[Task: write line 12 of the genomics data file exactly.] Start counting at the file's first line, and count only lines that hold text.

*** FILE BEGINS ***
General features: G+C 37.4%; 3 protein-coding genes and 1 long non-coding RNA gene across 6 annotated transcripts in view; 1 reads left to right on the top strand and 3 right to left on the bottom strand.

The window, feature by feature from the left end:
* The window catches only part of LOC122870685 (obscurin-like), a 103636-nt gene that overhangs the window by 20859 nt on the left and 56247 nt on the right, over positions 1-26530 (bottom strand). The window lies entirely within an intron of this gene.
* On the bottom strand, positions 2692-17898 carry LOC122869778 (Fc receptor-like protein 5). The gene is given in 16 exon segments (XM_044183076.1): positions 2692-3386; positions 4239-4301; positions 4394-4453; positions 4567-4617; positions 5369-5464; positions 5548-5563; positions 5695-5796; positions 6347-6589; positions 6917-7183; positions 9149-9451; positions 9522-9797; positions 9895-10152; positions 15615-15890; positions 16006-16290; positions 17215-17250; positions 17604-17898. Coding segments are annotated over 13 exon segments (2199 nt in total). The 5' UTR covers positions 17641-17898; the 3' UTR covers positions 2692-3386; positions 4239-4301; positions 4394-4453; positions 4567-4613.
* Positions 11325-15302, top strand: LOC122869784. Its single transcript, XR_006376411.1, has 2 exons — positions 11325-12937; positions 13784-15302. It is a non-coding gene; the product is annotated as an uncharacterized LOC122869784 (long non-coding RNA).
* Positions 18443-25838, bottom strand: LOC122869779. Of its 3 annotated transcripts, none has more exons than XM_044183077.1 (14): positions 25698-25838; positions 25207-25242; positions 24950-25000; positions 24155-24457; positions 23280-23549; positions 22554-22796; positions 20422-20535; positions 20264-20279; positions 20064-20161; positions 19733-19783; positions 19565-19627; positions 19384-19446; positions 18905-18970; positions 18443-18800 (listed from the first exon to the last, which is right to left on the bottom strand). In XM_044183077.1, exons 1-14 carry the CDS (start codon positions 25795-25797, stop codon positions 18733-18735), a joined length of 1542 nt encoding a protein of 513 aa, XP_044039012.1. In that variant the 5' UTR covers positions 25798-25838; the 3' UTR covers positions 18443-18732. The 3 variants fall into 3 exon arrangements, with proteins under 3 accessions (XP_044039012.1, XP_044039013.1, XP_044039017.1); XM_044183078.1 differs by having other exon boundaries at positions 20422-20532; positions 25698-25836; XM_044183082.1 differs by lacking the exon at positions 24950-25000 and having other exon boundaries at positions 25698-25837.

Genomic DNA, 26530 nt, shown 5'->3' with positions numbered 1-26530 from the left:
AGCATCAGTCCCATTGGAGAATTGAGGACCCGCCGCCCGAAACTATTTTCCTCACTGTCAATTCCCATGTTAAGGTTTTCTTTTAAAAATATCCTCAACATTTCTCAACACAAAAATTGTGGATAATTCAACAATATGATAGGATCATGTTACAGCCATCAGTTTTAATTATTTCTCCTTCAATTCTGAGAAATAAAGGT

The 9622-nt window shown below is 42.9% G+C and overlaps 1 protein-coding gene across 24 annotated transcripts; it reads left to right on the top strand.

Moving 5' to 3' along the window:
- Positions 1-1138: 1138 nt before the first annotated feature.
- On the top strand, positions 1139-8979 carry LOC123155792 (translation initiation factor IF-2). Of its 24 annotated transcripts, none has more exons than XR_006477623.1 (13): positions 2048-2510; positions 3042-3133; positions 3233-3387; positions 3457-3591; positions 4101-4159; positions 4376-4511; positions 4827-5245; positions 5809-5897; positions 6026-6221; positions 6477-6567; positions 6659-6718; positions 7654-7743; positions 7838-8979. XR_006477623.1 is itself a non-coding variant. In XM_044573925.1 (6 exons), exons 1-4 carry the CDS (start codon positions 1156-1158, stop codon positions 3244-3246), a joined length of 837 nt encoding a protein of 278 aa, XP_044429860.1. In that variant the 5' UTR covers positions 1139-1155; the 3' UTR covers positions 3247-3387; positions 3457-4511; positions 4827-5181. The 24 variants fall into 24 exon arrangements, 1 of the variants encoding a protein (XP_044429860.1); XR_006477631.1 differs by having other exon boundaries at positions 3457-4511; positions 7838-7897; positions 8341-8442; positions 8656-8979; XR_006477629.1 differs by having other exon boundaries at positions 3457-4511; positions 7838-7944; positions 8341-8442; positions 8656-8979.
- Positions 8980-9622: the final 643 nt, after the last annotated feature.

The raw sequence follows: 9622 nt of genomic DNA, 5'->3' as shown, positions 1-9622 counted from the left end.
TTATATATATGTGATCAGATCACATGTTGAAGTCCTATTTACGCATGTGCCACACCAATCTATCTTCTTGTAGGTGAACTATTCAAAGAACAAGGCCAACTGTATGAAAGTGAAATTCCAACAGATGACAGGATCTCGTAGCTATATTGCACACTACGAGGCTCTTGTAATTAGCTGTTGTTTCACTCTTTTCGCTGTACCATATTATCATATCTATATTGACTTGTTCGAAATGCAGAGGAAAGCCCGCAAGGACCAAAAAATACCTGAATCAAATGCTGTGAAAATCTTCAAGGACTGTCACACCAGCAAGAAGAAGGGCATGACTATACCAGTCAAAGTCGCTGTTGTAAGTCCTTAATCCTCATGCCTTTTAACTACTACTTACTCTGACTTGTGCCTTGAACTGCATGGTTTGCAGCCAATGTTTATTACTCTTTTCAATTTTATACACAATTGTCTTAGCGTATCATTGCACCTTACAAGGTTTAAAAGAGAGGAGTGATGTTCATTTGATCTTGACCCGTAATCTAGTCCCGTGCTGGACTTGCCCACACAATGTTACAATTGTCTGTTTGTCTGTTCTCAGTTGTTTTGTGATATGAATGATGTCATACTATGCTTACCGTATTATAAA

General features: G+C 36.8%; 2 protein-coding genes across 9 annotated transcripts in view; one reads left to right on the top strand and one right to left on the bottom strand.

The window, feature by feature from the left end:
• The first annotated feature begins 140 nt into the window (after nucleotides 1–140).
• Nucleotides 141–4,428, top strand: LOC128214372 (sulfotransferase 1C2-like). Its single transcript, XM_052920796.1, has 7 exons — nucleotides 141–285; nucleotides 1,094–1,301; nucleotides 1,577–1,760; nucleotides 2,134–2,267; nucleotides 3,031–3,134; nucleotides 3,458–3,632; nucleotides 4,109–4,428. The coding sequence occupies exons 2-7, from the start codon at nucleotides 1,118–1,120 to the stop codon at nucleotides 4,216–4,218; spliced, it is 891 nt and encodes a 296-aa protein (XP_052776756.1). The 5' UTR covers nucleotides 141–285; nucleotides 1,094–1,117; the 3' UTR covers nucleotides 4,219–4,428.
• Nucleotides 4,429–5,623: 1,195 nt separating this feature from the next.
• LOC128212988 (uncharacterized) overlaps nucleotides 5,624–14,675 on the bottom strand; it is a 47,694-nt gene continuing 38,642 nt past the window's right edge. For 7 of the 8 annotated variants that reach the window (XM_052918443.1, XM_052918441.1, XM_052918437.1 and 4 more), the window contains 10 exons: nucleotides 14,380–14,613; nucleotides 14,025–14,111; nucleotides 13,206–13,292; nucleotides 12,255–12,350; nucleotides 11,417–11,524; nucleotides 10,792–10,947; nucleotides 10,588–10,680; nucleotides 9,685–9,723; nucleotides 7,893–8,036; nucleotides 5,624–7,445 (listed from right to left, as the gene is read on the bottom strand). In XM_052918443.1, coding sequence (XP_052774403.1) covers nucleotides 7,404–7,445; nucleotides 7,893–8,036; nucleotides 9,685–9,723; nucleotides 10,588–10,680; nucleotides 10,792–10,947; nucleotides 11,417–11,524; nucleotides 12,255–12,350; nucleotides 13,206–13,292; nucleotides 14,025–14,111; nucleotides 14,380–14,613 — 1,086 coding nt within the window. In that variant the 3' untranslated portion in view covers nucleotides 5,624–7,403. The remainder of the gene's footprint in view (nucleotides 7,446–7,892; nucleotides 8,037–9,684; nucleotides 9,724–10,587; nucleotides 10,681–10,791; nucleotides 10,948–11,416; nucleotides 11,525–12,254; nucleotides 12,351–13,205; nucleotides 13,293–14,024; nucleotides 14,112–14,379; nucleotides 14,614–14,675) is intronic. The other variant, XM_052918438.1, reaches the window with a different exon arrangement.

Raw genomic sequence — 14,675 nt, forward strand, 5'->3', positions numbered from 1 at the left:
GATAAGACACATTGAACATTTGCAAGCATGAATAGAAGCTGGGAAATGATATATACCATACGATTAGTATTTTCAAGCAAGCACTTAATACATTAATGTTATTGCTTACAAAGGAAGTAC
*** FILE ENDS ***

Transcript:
- On the top strand, positions 1139-8979 carry LOC123155792 (translation initiation factor IF-2). Of its 24 annotated transcripts, none has more exons than XR_006477623.1 (13): positions 2048-2510; positions 3042-3133; positions 3233-3387; positions 3457-3591; positions 4101-4159; positions 4376-4511; positions 4827-5245; positions 5809-5897; positions 6026-6221; positions 6477-6567; positions 6659-6718; positions 7654-7743; positions 7838-8979. XR_006477623.1 is itself a non-coding variant. In XM_044573925.1 (6 exons), exons 1-4 carry the CDS (start codon positions 1156-1158, stop codon positions 3244-3246), a joined length of 837 nt encoding a protein of 278 aa, XP_044429860.1. In that variant the 5' UTR covers positions 1139-1155; the 3' UTR covers positions 3247-3387; positions 3457-4511; positions 4827-5181. The 24 variants fall into 24 exon arrangements, 1 of the variants encoding a protein (XP_044429860.1); XR_006477631.1 differs by having other exon boundaries at positions 3457-4511; positions 7838-7897; positions 8341-8442; positions 8656-8979; XR_006477629.1 differs by having other exon boundaries at positions 3457-4511; positions 7838-7944; positions 8341-8442; positions 8656-8979.